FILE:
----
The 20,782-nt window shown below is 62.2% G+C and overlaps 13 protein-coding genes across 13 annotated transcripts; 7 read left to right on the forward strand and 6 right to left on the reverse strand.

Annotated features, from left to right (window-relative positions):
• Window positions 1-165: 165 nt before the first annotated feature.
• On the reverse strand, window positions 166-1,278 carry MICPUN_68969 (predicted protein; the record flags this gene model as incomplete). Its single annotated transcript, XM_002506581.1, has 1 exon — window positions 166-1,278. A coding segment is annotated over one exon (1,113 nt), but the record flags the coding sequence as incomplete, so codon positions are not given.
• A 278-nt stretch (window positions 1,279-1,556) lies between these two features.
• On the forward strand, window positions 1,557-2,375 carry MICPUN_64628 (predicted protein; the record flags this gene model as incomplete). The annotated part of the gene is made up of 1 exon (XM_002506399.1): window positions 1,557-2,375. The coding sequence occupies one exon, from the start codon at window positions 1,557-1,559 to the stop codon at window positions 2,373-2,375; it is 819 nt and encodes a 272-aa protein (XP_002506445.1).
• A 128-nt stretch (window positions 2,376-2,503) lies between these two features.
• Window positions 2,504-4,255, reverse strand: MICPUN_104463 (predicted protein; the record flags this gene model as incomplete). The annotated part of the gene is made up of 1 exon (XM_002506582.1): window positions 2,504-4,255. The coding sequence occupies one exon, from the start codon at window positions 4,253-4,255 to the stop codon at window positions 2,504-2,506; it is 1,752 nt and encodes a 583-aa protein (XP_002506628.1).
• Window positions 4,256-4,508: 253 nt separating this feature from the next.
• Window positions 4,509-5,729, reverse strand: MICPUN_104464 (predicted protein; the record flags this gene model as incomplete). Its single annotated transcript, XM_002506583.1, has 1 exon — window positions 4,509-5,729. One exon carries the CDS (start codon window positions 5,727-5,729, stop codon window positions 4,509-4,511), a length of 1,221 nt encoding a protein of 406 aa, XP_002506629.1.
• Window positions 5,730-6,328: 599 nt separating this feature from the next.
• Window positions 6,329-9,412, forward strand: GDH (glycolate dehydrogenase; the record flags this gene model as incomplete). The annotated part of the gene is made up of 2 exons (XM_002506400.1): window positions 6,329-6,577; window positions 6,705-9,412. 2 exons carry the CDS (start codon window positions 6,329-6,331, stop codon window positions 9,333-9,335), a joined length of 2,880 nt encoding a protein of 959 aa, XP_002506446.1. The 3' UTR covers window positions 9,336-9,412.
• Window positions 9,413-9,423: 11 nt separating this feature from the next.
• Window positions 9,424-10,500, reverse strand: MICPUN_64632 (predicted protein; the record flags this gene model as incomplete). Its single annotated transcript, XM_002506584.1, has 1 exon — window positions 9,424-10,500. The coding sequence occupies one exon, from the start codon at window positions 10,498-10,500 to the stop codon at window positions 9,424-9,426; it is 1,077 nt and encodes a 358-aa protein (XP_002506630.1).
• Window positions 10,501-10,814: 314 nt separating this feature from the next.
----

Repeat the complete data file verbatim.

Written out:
The 20,782-nt window shown below is 62.2% G+C and overlaps 13 protein-coding genes across 13 annotated transcripts; 7 read left to right on the forward strand and 6 right to left on the reverse strand.

Annotated features, from left to right (window-relative positions):
• Window positions 1-165: 165 nt before the first annotated feature.
• On the reverse strand, window positions 166-1,278 carry MICPUN_68969 (predicted protein; the record flags this gene model as incomplete). Its single annotated transcript, XM_002506581.1, has 1 exon — window positions 166-1,278. A coding segment is annotated over one exon (1,113 nt), but the record flags the coding sequence as incomplete, so codon positions are not given.
• A 278-nt stretch (window positions 1,279-1,556) lies between these two features.
• On the forward strand, window positions 1,557-2,375 carry MICPUN_64628 (predicted protein; the record flags this gene model as incomplete). The annotated part of the gene is made up of 1 exon (XM_002506399.1): window positions 1,557-2,375. The coding sequence occupies one exon, from the start codon at window positions 1,557-1,559 to the stop codon at window positions 2,373-2,375; it is 819 nt and encodes a 272-aa protein (XP_002506445.1).
• A 128-nt stretch (window positions 2,376-2,503) lies between these two features.
• Window positions 2,504-4,255, reverse strand: MICPUN_104463 (predicted protein; the record flags this gene model as incomplete). The annotated part of the gene is made up of 1 exon (XM_002506582.1): window positions 2,504-4,255. The coding sequence occupies one exon, from the start codon at window positions 4,253-4,255 to the stop codon at window positions 2,504-2,506; it is 1,752 nt and encodes a 583-aa protein (XP_002506628.1).
• Window positions 4,256-4,508: 253 nt separating this feature from the next.
• Window positions 4,509-5,729, reverse strand: MICPUN_104464 (predicted protein; the record flags this gene model as incomplete). Its single annotated transcript, XM_002506583.1, has 1 exon — window positions 4,509-5,729. One exon carries the CDS (start codon window positions 5,727-5,729, stop codon window positions 4,509-4,511), a length of 1,221 nt encoding a protein of 406 aa, XP_002506629.1.
• Window positions 5,730-6,328: 599 nt separating this feature from the next.
• Window positions 6,329-9,412, forward strand: GDH (glycolate dehydrogenase; the record flags this gene model as incomplete). The annotated part of the gene is made up of 2 exons (XM_002506400.1): window positions 6,329-6,577; window positions 6,705-9,412. 2 exons carry the CDS (start codon window positions 6,329-6,331, stop codon window positions 9,333-9,335), a joined length of 2,880 nt encoding a protein of 959 aa, XP_002506446.1. The 3' UTR covers window positions 9,336-9,412.
• Window positions 9,413-9,423: 11 nt separating this feature from the next.
• Window positions 9,424-10,500, reverse strand: MICPUN_64632 (predicted protein; the record flags this gene model as incomplete). Its single annotated transcript, XM_002506584.1, has 1 exon — window positions 9,424-10,500. The coding sequence occupies one exon, from the start codon at window positions 10,498-10,500 to the stop codon at window positions 9,424-9,426; it is 1,077 nt and encodes a 358-aa protein (XP_002506630.1).
• Window positions 10,501-10,814: 314 nt separating this feature from the next.